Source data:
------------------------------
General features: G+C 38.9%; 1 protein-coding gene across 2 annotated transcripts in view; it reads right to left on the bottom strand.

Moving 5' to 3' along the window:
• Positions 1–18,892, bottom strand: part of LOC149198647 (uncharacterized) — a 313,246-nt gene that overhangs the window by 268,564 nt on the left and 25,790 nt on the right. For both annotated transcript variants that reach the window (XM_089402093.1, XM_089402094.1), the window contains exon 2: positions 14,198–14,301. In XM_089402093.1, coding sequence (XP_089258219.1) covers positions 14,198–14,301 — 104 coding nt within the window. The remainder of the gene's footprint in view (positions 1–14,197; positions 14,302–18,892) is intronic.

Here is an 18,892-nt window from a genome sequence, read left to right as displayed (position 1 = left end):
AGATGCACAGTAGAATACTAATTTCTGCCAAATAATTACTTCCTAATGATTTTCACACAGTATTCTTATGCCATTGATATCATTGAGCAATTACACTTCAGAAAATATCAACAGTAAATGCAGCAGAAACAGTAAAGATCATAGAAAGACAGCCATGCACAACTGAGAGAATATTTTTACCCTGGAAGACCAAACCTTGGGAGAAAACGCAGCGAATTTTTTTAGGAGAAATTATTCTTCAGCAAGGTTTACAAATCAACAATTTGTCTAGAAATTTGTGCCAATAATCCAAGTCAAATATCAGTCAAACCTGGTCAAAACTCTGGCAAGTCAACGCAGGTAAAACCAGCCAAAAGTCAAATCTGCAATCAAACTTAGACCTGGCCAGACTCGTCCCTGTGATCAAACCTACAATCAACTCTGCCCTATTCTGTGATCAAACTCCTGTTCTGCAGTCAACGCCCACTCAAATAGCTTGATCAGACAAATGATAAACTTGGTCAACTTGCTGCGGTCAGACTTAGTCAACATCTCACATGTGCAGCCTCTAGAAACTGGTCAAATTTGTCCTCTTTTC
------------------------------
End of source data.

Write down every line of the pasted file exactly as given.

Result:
General features: G+C 38.9%; 1 protein-coding gene across 2 annotated transcripts in view; it reads right to left on the bottom strand.

Moving 5' to 3' along the window:
• Positions 1–18,892, bottom strand: part of LOC149198647 (uncharacterized) — a 313,246-nt gene that overhangs the window by 268,564 nt on the left and 25,790 nt on the right. For both annotated transcript variants that reach the window (XM_089402093.1, XM_089402094.1), the window contains exon 2: positions 14,198–14,301. In XM_089402093.1, coding sequence (XP_089258219.1) covers positions 14,198–14,301 — 104 coding nt within the window. The remainder of the gene's footprint in view (positions 1–14,197; positions 14,302–18,892) is intronic.

Here is an 18,892-nt window from a genome sequence, read left to right as displayed (position 1 = left end):
AGATGCACAGTAGAATACTAATTTCTGCCAAATAATTACTTCCTAATGATTTTCACACAGTATTCTTATGCCATTGATATCATTGAGCAATTACACTTCAGAAAATATCAACAGTAAATGCAGCAGAAACAGTAAAGATCATAGAAAGACAGCCATGCACAACTGAGAGAATATTTTTACCCTGGAAGACCAAACCTTGGGAGAAAACGCAGCGAATTTTTTTAGGAGAAATTATTCTTCAGCAAGGTTTACAAATCAACAATTTGTCTAGAAATTTGTGCCAATAATCCAAGTCAAATATCAGTCAAACCTGGTCAAAACTCTGGCAAGTCAACGCAGGTAAAACCAGCCAAAAGTCAAATCTGCAATCAAACTTAGACCTGGCCAGACTCGTCCCTGTGATCAAACCTACAATCAACTCTGCCCTATTCTGTGATCAAACTCCTGTTCTGCAGTCAACGCCCACTCAAATAGCTTGATCAGACAAATGATAAACTTGGTCAACTTGCTGCGGTCAGACTTAGTCAACATCTCACATGTGCAGCCTCTAGAAACTGGTCAAATTTGTCCTCTTTTC